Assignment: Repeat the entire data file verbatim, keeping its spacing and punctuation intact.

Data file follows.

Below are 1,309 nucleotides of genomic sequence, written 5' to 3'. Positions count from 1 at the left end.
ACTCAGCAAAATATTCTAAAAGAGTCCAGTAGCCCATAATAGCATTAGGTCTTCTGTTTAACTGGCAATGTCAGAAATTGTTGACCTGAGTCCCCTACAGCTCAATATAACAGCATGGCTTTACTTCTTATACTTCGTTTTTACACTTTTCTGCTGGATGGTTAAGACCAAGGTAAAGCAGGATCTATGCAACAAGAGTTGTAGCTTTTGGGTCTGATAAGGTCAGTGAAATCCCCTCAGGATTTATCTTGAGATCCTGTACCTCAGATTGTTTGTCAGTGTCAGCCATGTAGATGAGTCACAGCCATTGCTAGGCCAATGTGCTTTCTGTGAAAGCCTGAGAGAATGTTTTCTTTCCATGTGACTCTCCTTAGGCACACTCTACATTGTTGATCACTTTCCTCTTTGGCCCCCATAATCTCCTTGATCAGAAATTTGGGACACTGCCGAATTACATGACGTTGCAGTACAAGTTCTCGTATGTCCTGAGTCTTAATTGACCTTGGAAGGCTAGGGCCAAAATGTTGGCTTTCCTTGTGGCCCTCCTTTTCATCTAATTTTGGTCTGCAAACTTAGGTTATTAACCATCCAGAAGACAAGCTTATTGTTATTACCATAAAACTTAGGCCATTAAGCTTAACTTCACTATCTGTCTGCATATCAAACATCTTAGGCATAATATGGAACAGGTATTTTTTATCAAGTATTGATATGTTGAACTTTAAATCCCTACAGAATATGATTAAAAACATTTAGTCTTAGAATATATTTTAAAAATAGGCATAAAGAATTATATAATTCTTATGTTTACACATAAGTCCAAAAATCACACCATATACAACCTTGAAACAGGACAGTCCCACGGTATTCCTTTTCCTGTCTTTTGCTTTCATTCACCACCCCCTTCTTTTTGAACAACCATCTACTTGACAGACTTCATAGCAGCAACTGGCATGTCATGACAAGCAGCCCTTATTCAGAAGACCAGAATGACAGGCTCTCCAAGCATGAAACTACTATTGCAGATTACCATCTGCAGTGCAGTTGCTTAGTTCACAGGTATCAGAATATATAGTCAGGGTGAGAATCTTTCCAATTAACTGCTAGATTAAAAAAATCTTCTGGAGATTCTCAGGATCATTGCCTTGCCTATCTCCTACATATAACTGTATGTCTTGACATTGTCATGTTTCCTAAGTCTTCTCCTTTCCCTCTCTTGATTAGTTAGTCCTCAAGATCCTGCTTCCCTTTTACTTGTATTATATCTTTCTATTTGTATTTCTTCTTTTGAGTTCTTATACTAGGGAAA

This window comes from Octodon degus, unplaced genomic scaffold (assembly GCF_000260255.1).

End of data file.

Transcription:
Below are 1,309 nucleotides of genomic sequence, written 5' to 3'. Positions count from 1 at the left end.
ACTCAGCAAAATATTCTAAAAGAGTCCAGTAGCCCATAATAGCATTAGGTCTTCTGTTTAACTGGCAATGTCAGAAATTGTTGACCTGAGTCCCCTACAGCTCAATATAACAGCATGGCTTTACTTCTTATACTTCGTTTTTACACTTTTCTGCTGGATGGTTAAGACCAAGGTAAAGCAGGATCTATGCAACAAGAGTTGTAGCTTTTGGGTCTGATAAGGTCAGTGAAATCCCCTCAGGATTTATCTTGAGATCCTGTACCTCAGATTGTTTGTCAGTGTCAGCCATGTAGATGAGTCACAGCCATTGCTAGGCCAATGTGCTTTCTGTGAAAGCCTGAGAGAATGTTTTCTTTCCATGTGACTCTCCTTAGGCACACTCTACATTGTTGATCACTTTCCTCTTTGGCCCCCATAATCTCCTTGATCAGAAATTTGGGACACTGCCGAATTACATGACGTTGCAGTACAAGTTCTCGTATGTCCTGAGTCTTAATTGACCTTGGAAGGCTAGGGCCAAAATGTTGGCTTTCCTTGTGGCCCTCCTTTTCATCTAATTTTGGTCTGCAAACTTAGGTTATTAACCATCCAGAAGACAAGCTTATTGTTATTACCATAAAACTTAGGCCATTAAGCTTAACTTCACTATCTGTCTGCATATCAAACATCTTAGGCATAATATGGAACAGGTATTTTTTATCAAGTATTGATATGTTGAACTTTAAATCCCTACAGAATATGATTAAAAACATTTAGTCTTAGAATATATTTTAAAAATAGGCATAAAGAATTATATAATTCTTATGTTTACACATAAGTCCAAAAATCACACCATATACAACCTTGAAACAGGACAGTCCCACGGTATTCCTTTTCCTGTCTTTTGCTTTCATTCACCACCCCCTTCTTTTTGAACAACCATCTACTTGACAGACTTCATAGCAGCAACTGGCATGTCATGACAAGCAGCCCTTATTCAGAAGACCAGAATGACAGGCTCTCCAAGCATGAAACTACTATTGCAGATTACCATCTGCAGTGCAGTTGCTTAGTTCACAGGTATCAGAATATATAGTCAGGGTGAGAATCTTTCCAATTAACTGCTAGATTAAAAAAATCTTCTGGAGATTCTCAGGATCATTGCCTTGCCTATCTCCTACATATAACTGTATGTCTTGACATTGTCATGTTTCCTAAGTCTTCTCCTTTCCCTCTCTTGATTAGTTAGTCCTCAAGATCCTGCTTCCCTTTTACTTGTATTATATCTTTCTATTTGTATTTCTTCTTTTGAGTTCTTATACTAGGGAAA

This window comes from Octodon degus, unplaced genomic scaffold (assembly GCF_000260255.1).